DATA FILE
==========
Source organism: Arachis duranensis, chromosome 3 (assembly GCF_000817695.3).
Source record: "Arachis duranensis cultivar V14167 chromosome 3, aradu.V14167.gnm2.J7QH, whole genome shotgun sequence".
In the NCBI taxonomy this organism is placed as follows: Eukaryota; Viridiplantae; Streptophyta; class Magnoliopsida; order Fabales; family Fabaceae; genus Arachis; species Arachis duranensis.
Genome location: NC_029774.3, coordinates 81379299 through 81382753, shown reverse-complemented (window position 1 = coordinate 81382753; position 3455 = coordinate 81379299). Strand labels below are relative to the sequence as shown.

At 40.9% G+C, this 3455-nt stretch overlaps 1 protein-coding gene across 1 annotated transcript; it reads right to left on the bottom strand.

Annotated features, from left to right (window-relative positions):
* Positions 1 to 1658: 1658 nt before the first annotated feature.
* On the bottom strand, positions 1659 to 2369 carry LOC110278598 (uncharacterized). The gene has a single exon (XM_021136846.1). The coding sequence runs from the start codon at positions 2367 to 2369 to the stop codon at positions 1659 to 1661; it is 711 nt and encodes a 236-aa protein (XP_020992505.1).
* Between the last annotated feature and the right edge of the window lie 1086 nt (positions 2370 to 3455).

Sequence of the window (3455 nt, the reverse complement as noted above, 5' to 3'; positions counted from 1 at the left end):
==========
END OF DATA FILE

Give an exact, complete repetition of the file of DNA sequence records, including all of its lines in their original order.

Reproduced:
Source organism: Arachis duranensis, chromosome 3 (assembly GCF_000817695.3).
Source record: "Arachis duranensis cultivar V14167 chromosome 3, aradu.V14167.gnm2.J7QH, whole genome shotgun sequence".
In the NCBI taxonomy this organism is placed as follows: Eukaryota; Viridiplantae; Streptophyta; class Magnoliopsida; order Fabales; family Fabaceae; genus Arachis; species Arachis duranensis.
Genome location: NC_029774.3, coordinates 81379299 through 81382753, shown reverse-complemented (window position 1 = coordinate 81382753; position 3455 = coordinate 81379299). Strand labels below are relative to the sequence as shown.

At 40.9% G+C, this 3455-nt stretch overlaps 1 protein-coding gene across 1 annotated transcript; it reads right to left on the bottom strand.

Annotated features, from left to right (window-relative positions):
* Positions 1 to 1658: 1658 nt before the first annotated feature.
* On the bottom strand, positions 1659 to 2369 carry LOC110278598 (uncharacterized). The gene has a single exon (XM_021136846.1). The coding sequence runs from the start codon at positions 2367 to 2369 to the stop codon at positions 1659 to 1661; it is 711 nt and encodes a 236-aa protein (XP_020992505.1).
* Between the last annotated feature and the right edge of the window lie 1086 nt (positions 2370 to 3455).

Sequence of the window (3455 nt, the reverse complement as noted above, 5' to 3'; positions counted from 1 at the left end):